John Thompson lost my vote for mayor of Ogden when he backtracked Wednesday on an earlier promise that his first action, if elected, would be to hold a giant block party. I really liked that idea.
Sadly, at Wednesday's forum, Thompson was just like the other seven candidates for mayor. If elected, he said, he'd meet with the council, coordinate efforts and blah blah blah.
So, sorry: No party.
The forum was at Union Station. The room got really warm and while it is tempting to blame hot air from the candidates, the heat really came from the hundreds of residents packing the place.
The turnout was amazing. Political activism is in the air. Hundreds of people jammed a North Ogden meeting last week over a building to house the city's trucks. Dozens of people are running for office all over the place.
This is odd because, to hear the Tea Party screamers, or some of our legislative representatives, government is evil, does everything wrong and needs to be made so small it can be drowned in the nearest bathtub.
I heard none of that Wednesday night.
People wanted to know what the mayor could do about jobs, business, schools, streets and utilities. They want a wonderful city in which to live and they want to know what the mayor will do to provide it.
They are asking the right questions. Government can't be eliminated. Try and you will fail. Want proof?
Wander over to Nevada's western desert this week and observe the Burning Man festival.
Burning Man started with a bunch of artists on a beach near San Francisco in 1986. It was completely free of law, restriction and regulation.
The event grew, morphed, changed hands and ended up on Black Rock Desert. Attendance bloomed from dozens to the point where, this year, it will have an average daily attendance of 50,000 very weird people, every one of whom hates laws, rules, regulations and restrictions on their freedoms. Pictures of Burning Man show it is a haven of art, nudity and insane public behavior.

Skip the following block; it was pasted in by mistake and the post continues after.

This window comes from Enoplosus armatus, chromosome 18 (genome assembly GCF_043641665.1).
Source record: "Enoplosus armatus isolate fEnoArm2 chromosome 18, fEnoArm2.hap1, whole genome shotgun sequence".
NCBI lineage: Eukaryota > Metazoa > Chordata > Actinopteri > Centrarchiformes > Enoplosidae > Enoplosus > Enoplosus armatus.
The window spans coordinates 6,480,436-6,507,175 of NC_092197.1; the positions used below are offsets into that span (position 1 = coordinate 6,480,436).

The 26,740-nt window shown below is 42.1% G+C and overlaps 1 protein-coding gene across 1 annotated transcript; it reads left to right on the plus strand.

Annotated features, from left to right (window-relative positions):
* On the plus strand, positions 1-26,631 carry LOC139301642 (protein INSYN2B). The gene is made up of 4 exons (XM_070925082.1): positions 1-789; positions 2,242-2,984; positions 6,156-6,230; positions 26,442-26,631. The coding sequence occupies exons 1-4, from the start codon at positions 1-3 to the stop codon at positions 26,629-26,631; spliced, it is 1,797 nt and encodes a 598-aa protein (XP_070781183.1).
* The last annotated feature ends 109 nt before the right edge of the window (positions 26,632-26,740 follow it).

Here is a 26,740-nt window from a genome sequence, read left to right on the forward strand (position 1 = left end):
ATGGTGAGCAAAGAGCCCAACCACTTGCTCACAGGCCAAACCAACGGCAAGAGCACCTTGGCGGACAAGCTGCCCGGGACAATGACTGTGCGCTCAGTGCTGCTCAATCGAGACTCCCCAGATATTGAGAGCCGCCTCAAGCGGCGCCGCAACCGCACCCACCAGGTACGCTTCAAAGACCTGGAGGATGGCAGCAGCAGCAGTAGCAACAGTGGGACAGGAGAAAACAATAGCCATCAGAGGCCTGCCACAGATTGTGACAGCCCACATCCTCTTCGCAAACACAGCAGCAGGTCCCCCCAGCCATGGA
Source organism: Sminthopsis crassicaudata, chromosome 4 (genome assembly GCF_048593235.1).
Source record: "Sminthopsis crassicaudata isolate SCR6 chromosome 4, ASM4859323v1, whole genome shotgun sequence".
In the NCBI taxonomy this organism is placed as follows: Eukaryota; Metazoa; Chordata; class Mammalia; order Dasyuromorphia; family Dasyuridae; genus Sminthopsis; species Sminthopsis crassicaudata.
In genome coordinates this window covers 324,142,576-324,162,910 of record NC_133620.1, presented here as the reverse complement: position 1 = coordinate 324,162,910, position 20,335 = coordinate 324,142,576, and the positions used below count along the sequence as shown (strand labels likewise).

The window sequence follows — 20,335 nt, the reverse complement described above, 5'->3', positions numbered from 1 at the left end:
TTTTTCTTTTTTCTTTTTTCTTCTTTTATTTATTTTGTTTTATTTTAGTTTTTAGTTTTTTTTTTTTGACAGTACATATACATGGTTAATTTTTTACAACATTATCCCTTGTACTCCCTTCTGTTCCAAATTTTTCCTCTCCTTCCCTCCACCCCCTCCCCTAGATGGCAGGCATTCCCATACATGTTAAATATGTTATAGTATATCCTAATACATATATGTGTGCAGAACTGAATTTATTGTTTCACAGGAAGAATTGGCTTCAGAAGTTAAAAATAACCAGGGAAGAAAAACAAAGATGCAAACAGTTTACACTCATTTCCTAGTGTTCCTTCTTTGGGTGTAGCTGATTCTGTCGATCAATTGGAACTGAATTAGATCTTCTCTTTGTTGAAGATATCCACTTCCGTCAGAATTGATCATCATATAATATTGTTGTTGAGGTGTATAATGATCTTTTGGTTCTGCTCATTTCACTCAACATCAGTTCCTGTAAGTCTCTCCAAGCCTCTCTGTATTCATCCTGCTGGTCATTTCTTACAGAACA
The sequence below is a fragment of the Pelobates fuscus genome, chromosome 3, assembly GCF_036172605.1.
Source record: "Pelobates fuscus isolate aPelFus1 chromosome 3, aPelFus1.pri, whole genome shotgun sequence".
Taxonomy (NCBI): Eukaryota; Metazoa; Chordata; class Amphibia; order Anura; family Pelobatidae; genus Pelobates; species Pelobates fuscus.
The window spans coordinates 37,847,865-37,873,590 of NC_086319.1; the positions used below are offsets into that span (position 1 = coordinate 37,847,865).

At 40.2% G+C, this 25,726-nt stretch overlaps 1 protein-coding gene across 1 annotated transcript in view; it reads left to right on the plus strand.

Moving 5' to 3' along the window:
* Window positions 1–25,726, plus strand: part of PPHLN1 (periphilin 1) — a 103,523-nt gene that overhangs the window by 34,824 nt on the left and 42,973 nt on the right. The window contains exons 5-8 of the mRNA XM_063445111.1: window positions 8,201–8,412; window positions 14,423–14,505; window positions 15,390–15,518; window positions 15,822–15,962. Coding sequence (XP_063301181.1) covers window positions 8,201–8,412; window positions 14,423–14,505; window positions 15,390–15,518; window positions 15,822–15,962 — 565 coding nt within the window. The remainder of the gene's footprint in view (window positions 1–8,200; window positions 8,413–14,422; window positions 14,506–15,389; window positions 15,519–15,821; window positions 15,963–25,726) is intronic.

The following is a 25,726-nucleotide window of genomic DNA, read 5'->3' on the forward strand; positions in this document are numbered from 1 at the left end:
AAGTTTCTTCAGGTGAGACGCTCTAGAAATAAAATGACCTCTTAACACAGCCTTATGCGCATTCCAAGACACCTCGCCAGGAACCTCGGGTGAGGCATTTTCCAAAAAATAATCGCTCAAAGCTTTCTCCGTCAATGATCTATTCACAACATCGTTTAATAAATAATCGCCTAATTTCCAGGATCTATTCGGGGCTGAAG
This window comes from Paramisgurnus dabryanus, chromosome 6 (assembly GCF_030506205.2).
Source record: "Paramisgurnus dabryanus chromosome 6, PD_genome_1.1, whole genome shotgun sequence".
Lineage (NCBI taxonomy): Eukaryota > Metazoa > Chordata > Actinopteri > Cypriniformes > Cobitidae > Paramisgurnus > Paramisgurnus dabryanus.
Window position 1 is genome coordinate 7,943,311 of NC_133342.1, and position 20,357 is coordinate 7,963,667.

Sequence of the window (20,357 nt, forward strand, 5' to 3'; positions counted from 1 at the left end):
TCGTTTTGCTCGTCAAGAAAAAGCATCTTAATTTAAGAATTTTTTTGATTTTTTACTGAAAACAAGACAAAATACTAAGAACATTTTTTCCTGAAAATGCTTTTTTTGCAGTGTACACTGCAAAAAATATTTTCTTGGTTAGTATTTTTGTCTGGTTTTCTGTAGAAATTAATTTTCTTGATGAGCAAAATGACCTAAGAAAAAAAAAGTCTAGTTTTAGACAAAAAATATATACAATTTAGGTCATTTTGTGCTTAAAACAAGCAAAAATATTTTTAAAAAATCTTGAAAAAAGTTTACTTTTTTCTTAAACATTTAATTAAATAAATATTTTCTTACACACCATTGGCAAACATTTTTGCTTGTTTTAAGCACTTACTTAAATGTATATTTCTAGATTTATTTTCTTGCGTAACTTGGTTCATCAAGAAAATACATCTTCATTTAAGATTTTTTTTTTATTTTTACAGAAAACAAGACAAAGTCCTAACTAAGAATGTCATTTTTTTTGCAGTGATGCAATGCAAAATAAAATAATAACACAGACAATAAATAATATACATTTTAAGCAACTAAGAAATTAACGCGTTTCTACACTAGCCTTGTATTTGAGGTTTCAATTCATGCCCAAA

Burning Man has a police department, a fire department, a health department, a governing board, a corporate entity that operates year-around and more rules and regulations than Great Salt Lake has brine flies. It even regulates who owns the pictures you take there, and it is not you.
Burning Man is a textbook example of why growth means more rules and more cost.
It started out free, but as it grew, infrastructure and organizational costs expanded exponentially, so the admission -- the tax -- had to go up to pay for all that.
In 1995, with attendance nudging 4,000, it cost $35. This year Burning Man costs $360 a head -- nearly double my Ogden property taxes for the year -- and operates on a $17 million budget, including a $7 million payroll.
Why all the rules and organization?
They allow everyone to be free. Without them there would be anarchy. People would die. The operators, and attendees, know this and accept it.
Which is why attendance at Wednesday's debate in Ogden was so gratifying.
People realize that as we grow as a community, we need more good government, not less. People realize the value of politicians who like government and use it to get something done. We need to be part of government because it is us.
And yet, I still hear some people say they hate government.
Maybe what we need is something like Burning Man: A huge bonfire, a massive party, one giant blowout.